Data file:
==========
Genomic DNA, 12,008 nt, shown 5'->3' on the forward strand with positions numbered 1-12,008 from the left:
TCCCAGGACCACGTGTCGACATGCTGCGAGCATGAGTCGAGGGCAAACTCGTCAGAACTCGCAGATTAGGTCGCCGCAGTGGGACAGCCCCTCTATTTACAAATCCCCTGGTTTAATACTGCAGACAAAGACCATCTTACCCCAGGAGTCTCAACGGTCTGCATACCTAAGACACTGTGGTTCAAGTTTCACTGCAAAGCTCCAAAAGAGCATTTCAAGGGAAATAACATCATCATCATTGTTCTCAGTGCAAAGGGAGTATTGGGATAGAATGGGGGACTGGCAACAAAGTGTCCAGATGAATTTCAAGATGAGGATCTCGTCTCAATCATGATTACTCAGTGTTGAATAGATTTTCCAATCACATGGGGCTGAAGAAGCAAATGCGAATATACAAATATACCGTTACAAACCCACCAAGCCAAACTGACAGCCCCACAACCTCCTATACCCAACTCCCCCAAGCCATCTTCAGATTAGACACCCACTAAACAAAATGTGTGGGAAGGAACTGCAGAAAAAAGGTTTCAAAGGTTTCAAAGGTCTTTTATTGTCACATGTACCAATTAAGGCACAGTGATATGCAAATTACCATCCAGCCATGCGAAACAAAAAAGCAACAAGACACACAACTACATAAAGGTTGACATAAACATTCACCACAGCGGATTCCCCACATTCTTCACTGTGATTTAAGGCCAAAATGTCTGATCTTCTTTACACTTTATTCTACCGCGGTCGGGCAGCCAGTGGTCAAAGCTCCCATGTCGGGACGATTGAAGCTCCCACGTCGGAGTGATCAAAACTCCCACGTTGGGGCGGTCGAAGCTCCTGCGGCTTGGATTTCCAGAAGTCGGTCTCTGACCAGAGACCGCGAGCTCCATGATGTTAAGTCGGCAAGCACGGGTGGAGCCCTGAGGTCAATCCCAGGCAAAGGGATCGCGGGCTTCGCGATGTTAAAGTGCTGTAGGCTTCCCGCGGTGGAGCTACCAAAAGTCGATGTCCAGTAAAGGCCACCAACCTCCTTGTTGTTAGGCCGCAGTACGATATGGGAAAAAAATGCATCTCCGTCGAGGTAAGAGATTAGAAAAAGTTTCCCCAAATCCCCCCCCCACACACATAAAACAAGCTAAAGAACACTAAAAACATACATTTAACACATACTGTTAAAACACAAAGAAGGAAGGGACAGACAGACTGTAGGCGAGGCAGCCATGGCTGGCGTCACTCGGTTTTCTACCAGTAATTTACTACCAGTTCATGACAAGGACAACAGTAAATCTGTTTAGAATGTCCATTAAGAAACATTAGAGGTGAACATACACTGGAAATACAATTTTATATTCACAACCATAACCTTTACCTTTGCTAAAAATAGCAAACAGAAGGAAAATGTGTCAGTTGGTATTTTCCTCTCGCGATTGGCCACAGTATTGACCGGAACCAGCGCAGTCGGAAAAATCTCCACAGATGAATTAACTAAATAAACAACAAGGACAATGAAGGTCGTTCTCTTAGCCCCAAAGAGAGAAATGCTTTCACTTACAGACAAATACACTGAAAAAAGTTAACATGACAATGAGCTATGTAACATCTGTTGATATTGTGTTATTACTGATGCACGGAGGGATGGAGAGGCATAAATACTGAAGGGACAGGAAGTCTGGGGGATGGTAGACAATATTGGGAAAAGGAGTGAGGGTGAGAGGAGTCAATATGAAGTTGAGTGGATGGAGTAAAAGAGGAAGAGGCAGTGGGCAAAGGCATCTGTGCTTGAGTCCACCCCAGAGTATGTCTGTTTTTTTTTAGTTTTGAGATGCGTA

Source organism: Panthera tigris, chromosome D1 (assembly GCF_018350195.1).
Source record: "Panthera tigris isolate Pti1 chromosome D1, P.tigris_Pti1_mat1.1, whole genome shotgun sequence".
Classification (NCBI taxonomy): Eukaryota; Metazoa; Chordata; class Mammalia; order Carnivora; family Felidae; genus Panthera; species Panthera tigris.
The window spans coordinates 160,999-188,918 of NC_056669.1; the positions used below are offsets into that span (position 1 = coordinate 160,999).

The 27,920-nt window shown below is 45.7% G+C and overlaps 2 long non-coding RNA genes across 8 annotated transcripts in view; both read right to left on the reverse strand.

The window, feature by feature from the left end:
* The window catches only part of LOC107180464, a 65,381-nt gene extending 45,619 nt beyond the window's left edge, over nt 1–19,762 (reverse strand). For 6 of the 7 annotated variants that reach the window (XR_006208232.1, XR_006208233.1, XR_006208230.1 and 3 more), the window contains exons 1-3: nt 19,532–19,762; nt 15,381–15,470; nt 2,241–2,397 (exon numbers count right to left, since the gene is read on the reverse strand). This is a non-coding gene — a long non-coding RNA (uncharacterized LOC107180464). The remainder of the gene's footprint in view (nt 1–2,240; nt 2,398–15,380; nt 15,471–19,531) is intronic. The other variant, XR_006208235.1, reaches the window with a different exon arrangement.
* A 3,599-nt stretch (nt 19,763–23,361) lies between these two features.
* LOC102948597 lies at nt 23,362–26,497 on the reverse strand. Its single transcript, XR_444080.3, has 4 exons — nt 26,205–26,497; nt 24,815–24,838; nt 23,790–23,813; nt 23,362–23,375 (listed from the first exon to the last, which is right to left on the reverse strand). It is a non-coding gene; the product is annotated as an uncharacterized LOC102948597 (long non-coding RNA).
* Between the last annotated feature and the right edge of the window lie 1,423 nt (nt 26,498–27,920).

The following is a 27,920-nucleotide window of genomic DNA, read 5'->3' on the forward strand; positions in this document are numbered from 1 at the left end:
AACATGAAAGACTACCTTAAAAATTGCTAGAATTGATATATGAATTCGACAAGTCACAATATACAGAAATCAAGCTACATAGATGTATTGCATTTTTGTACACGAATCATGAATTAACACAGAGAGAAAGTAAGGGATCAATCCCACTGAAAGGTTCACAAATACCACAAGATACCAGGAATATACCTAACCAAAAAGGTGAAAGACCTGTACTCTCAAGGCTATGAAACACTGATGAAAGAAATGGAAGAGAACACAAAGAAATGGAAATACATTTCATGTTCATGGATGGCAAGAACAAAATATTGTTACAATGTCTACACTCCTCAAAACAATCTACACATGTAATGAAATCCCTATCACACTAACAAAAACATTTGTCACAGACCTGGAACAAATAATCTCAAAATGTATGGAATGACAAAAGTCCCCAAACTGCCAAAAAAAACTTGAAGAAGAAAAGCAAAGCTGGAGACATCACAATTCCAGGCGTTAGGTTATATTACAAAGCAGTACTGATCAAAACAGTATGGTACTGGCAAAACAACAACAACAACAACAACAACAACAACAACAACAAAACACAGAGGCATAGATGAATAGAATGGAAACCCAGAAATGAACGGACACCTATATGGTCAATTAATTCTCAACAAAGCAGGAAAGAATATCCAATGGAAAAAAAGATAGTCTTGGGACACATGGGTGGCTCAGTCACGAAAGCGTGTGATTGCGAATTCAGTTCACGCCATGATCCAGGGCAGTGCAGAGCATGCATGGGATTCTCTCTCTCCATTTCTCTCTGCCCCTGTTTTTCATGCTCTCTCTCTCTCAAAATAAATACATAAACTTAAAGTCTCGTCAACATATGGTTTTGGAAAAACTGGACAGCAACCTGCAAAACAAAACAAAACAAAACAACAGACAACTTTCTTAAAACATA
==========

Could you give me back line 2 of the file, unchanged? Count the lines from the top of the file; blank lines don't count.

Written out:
TCCCAGGACCACGTGTCGACATGCTGCGAGCATGAGTCGAGGGCAAACTCGTCAGAACTCGCAGATTAGGTCGCCGCAGTGGGACAGCCCCTCTATTTACAAATCCCCTGGTTTAATACTGCAGACAAAGACCATCTTACCCCAGGAGTCTCAACGGTCTGCATACCTAAGACACTGTGGTTCAAGTTTCACTGCAAAGCTCCAAAAGAGCATTTCAAGGGAAATAACATCATCATCATTGTTCTCAGTGCAAAGGGAGTATTGGGATAGAATGGGGGACTGGCAACAAAGTGTCCAGATGAATTTCAAGATGAGGATCTCGTCTCAATCATGATTACTCAGTGTTGAATAGATTTTCCAATCACATGGGGCTGAAGAAGCAAATGCGAATATACAAATATACCGTTACAAACCCACCAAGCCAAACTGACAGCCCCACAACCTCCTATACCCAACTCCCCCAAGCCATCTTCAGATTAGACACCCACTAAACAAAATGTGTGGGAAGGAACTGCAGAAAAAAGGTTTCAAAGGTTTCAAAGGTCTTTTATTGTCACATGTACCAATTAAGGCACAGTGATATGCAAATTACCATCCAGCCATGCGAAACAAAAAAGCAACAAGACACACAACTACATAAAGGTTGACATAAACATTCACCACAGCGGATTCCCCACATTCTTCACTGTGATTTAAGGCCAAAATGTCTGATCTTCTTTACACTTTATTCTACCGCGGTCGGGCAGCCAGTGGTCAAAGCTCCCATGTCGGGACGATTGAAGCTCCCACGTCGGAGTGATCAAAACTCCCACGTTGGGGCGGTCGAAGCTCCTGCGGCTTGGATTTCCAGAAGTCGGTCTCTGACCAGAGACCGCGAGCTCCATGATGTTAAGTCGGCAAGCACGGGTGGAGCCCTGAGGTCAATCCCAGGCAAAGGGATCGCGGGCTTCGCGATGTTAAAGTGCTGTAGGCTTCCCGCGGTGGAGCTACCAAAAGTCGATGTCCAGTAAAGGCCACCAACCTCCTTGTTGTTAGGCCGCAGTACGATATGGGAAAAAAATGCATCTCCGTCGAGGTAAGAGATTAGAAAAAGTTTCCCCAAATCCCCCCCCCACACACATAAAACAAGCTAAAGAACACTAAAAACATACATTTAACACATACTGTTAAAACACAAAGAAGGAAGGGACAGACAGACTGTAGGCGAGGCAGCCATGGCTGGCGTCACTCGGTTTTCTACCAGTAATTTACTACCAGTTCATGACAAGGACAACAGTAAATCTGTTTAGAATGTCCATTAAGAAACATTAGAGGTGAACATACACTGGAAATACAATTTTATATTCACAACCATAACCTTTACCTTTGCTAAAAATAGCAAACAGAAGGAAAATGTGTCAGTTGGTATTTTCCTCTCGCGATTGGCCACAGTATTGACCGGAACCAGCGCAGTCGGAAAAATCTCCACAGATGAATTAACTAAATAAACAACAAGGACAATGAAGGTCGTTCTCTTAGCCCCAAAGAGAGAAATGCTTTCACTTACAGACAAATACACTGAAAAAAGTTAACATGACAATGAGCTATGTAACATCTGTTGATATTGTGTTATTACTGATGCACGGAGGGATGGAGAGGCATAAATACTGAAGGGACAGGAAGTCTGGGGGATGGTAGACAATATTGGGAAAAGGAGTGAGGGTGAGAGGAGTCAATATGAAGTTGAGTGGATGGAGTAAAAGAGGAAGAGGCAGTGGGCAAAGGCATCTGTGCTTGAGTCCACCCCAGAGTATGTCTGTTTTTTTTTAGTTTTGAGATGCGTA